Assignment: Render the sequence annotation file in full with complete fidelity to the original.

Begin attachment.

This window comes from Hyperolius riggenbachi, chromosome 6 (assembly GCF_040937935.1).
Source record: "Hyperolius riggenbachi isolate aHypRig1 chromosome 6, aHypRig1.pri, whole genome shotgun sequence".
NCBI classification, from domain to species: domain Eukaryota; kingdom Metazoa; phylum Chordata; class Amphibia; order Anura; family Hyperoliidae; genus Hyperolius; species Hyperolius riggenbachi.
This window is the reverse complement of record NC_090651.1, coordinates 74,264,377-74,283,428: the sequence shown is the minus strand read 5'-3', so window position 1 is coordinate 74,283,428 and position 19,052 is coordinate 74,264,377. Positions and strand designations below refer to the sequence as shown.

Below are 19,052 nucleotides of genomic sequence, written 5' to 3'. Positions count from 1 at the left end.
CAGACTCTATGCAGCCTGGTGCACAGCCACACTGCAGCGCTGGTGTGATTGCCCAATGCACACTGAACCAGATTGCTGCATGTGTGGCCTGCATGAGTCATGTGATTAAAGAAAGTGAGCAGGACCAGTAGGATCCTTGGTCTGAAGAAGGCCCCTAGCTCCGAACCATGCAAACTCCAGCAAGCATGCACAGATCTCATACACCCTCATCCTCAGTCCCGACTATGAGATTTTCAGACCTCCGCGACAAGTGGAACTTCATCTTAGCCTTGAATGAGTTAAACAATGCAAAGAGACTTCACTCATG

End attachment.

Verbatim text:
This window comes from Hyperolius riggenbachi, chromosome 6 (assembly GCF_040937935.1).
Source record: "Hyperolius riggenbachi isolate aHypRig1 chromosome 6, aHypRig1.pri, whole genome shotgun sequence".
NCBI classification, from domain to species: domain Eukaryota; kingdom Metazoa; phylum Chordata; class Amphibia; order Anura; family Hyperoliidae; genus Hyperolius; species Hyperolius riggenbachi.
This window is the reverse complement of record NC_090651.1, coordinates 74,264,377-74,283,428: the sequence shown is the minus strand read 5'-3', so window position 1 is coordinate 74,283,428 and position 19,052 is coordinate 74,264,377. Positions and strand designations below refer to the sequence as shown.

Below are 19,052 nucleotides of genomic sequence, written 5' to 3'. Positions count from 1 at the left end.
CAGACTCTATGCAGCCTGGTGCACAGCCACACTGCAGCGCTGGTGTGATTGCCCAATGCACACTGAACCAGATTGCTGCATGTGTGGCCTGCATGAGTCATGTGATTAAAGAAAGTGAGCAGGACCAGTAGGATCCTTGGTCTGAAGAAGGCCCCTAGCTCCGAACCATGCAAACTCCAGCAAGCATGCACAGATCTCATACACCCTCATCCTCAGTCCCGACTATGAGATTTTCAGACCTCCGCGACAAGTGGAACTTCATCTTAGCCTTGAATGAGTTAAACAATGCAAAGAGACTTCACTCATG